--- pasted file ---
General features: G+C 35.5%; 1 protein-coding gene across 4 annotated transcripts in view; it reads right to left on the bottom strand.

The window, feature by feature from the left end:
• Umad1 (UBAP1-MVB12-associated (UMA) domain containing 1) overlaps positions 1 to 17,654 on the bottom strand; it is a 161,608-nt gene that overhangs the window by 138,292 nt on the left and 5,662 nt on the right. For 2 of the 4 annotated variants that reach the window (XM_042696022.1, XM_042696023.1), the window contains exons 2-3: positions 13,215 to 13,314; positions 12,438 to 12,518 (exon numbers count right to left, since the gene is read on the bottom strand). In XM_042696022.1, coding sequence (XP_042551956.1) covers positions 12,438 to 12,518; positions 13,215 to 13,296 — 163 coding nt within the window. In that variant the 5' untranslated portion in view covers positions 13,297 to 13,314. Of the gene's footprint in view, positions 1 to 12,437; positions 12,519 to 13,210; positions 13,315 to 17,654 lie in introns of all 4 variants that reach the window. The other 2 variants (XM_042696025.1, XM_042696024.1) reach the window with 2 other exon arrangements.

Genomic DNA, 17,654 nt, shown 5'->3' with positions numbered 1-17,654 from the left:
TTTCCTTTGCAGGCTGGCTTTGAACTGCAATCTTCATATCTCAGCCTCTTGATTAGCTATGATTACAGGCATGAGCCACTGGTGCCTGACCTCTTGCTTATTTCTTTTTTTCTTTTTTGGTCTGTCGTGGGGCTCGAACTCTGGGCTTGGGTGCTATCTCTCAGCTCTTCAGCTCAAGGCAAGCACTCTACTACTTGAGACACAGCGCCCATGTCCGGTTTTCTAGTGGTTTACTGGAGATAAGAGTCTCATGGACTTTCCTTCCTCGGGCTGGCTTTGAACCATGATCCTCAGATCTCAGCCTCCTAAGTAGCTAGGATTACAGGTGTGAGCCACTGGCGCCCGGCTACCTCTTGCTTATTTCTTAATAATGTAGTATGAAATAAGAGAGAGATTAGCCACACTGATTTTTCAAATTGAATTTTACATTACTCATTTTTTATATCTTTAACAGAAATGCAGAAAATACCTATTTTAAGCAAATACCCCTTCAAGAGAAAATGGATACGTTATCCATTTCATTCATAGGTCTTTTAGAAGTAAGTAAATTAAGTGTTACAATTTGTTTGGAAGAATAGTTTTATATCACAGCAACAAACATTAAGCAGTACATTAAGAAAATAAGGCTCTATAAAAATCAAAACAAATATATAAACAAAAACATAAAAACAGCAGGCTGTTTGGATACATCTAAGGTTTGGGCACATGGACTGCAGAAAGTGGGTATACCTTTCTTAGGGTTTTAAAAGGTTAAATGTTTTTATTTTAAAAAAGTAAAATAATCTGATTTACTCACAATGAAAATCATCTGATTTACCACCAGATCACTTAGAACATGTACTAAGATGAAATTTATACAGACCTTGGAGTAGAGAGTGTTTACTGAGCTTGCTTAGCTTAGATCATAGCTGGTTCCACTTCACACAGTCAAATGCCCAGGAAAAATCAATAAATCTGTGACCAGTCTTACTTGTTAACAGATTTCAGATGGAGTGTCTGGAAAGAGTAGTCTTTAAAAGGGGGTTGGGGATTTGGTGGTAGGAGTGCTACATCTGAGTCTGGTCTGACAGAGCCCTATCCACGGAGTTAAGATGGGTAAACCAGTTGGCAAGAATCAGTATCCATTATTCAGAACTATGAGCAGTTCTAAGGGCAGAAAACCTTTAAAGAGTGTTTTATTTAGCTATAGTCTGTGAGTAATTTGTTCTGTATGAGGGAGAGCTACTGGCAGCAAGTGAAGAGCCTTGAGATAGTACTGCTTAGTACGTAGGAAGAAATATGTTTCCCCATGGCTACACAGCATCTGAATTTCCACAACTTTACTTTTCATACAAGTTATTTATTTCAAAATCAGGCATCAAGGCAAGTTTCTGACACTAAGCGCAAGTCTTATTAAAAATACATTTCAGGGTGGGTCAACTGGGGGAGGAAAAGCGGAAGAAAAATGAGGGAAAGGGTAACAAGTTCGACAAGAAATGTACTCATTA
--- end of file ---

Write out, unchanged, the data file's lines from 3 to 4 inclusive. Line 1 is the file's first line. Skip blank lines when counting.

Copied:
• Umad1 (UBAP1-MVB12-associated (UMA) domain containing 1) overlaps positions 1 to 17,654 on the bottom strand; it is a 161,608-nt gene that overhangs the window by 138,292 nt on the left and 5,662 nt on the right. For 2 of the 4 annotated variants that reach the window (XM_042696022.1, XM_042696023.1), the window contains exons 2-3: positions 13,215 to 13,314; positions 12,438 to 12,518 (exon numbers count right to left, since the gene is read on the bottom strand). In XM_042696022.1, coding sequence (XP_042551956.1) covers positions 12,438 to 12,518; positions 13,215 to 13,296 — 163 coding nt within the window. In that variant the 5' untranslated portion in view covers positions 13,297 to 13,314. Of the gene's footprint in view, positions 1 to 12,437; positions 12,519 to 13,210; positions 13,315 to 17,654 lie in introns of all 4 variants that reach the window. The other 2 variants (XM_042696025.1, XM_042696024.1) reach the window with 2 other exon arrangements.

Genomic DNA, 17,654 nt, shown 5'->3' with positions numbered 1-17,654 from the left: